Update: This article has been updated to include additional questions and answers.
Sheryl Sandberg is one of the best known business people in the world. As Mark Zuckerberg’s chief operating officer and No. 2, she has been a power behind the scenes at Facebook for more than a decade.
She supercharged Facebook’s business strategy, including its data-driven advertising platform, and has helped transform the company’s finances.
This year she’s been central to Facebook’s response to revelations that groups linked to the Russian government used Facebook to influence the 2016 US elections.
Last week, Facebook took another public hit: The company revealed that a major hack exposed information from 50 million accounts.
But Sandberg is probably best known outside Silicon Valley as a best-selling author who jump-started a movement in female leadership.
Her 2013 book “Lean In: Women, Work and the Will to Lead” led a national debate over how women should be empowered to pursue their professional ambitions.
A second book — “Option B: Facing Adversity, Building Resilience, and Finding Joy” — was borne from the pain she experienced when she found herself suddenly widowed with two young children in 2015. She used her personal story to again start a public conversation, this time about how to deal with loss and build a future after the unthinkable happens.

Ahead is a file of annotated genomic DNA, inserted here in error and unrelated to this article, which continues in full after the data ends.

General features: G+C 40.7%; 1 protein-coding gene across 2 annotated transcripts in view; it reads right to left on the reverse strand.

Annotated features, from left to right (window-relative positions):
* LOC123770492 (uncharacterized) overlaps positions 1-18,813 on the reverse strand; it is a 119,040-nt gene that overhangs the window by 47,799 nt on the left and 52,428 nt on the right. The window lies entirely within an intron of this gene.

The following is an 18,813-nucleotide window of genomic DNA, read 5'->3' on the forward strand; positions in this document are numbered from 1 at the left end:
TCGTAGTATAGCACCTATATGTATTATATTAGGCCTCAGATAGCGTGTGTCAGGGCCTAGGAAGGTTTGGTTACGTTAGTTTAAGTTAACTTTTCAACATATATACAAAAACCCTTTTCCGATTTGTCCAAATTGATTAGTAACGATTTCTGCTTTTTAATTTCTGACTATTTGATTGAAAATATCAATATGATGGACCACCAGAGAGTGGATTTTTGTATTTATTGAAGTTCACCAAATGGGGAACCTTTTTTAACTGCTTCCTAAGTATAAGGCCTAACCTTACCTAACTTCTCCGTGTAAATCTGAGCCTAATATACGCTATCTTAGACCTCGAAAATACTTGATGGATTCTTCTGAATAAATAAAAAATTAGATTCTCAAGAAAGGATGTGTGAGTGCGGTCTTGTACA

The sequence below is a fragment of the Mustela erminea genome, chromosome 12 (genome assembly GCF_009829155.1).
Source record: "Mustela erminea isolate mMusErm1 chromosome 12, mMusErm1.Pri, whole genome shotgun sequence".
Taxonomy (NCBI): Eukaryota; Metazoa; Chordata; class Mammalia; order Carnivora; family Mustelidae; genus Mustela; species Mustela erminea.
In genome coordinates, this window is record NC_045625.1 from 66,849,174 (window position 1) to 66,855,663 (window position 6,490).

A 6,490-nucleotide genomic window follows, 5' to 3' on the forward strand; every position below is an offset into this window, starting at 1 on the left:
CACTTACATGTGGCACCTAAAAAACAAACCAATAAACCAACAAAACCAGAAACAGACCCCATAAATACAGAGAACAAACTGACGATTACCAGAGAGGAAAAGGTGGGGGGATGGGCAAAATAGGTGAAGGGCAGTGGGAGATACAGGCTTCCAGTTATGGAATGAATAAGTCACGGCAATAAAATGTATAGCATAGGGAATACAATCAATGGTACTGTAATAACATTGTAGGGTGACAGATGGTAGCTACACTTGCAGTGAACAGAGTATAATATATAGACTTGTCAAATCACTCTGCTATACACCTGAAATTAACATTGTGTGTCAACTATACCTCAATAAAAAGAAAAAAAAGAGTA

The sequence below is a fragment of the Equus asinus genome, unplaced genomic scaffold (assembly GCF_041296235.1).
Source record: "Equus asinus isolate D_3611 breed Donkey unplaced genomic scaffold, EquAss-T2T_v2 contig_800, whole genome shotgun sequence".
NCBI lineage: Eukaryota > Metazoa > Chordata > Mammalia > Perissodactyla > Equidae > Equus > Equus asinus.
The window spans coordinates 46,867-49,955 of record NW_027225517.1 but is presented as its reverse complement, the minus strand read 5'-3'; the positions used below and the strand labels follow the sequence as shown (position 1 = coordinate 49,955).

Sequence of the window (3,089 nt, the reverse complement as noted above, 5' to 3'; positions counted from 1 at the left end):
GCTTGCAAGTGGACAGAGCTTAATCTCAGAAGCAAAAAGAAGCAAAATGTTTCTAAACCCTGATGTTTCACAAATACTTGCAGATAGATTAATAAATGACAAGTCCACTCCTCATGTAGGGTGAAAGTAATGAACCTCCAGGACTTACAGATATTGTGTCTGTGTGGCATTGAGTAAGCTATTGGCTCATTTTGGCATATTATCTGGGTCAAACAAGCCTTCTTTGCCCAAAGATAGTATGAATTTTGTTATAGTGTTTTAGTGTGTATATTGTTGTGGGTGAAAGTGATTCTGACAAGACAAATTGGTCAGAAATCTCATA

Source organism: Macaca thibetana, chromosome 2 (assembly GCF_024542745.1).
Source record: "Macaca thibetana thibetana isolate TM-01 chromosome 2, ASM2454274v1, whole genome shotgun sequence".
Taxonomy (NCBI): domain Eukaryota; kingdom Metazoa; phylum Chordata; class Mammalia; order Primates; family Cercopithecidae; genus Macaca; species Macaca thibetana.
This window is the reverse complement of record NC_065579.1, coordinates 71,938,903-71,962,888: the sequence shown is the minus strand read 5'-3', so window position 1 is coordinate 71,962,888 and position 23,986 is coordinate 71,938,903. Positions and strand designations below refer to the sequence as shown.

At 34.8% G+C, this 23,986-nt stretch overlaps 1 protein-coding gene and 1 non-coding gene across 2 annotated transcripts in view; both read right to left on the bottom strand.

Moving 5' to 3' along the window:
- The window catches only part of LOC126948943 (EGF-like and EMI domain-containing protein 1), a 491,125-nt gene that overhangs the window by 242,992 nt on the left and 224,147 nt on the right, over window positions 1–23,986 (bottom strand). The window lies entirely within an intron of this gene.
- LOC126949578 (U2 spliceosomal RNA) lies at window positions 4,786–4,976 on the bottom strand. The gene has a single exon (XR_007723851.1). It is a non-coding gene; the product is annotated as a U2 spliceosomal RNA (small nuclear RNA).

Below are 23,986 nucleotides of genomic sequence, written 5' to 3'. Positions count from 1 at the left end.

CNN Business, in the first of a new feature that will explore the inner lives of business leaders, asked Sandberg in an email interview about her style as a manager, what it takes to be successful and what she wishes Facebook had done differently.
What does it take to run a successful business?
I strongly believe in ruthless prioritization. Sometimes people think of prioritization as only doing things that will have a positive impact on your business. But ruthless prioritization means only focusing on the very best ideas. It means figuring out the 10 things on your list and, if you can’t do all 10, doing the top two really well.
Ruthlessly prioritizing can get hard because you’re always trying to do more, but it’s one of the best and most important ways to stay focused.
How do you keep innovating and stay on top of trends in such a fast-paced business world?
At Facebook, we think about meeting people where they are and anticipating where they’re going. For example, when we decided to shift to mobile, we made sure all our products were designed mobile first. If a team came into a product review with only a desktop version of a product, they had to go back to the drawing board. It felt like a risk at the time, but it turned out to be one of the best things we’ve done for our business.
In light of the recent criticism of Facebook, is there anything you wish you’d done differently?
Absolutely. In September we had a serious security issue that impacted over 50 million people who use our product. We acted quickly to protect their accounts but we need to continue improving our security to prevent these kinds of things from happening in the first place. Elections are another area where we are also investing heavily to prevent misuse on Facebook.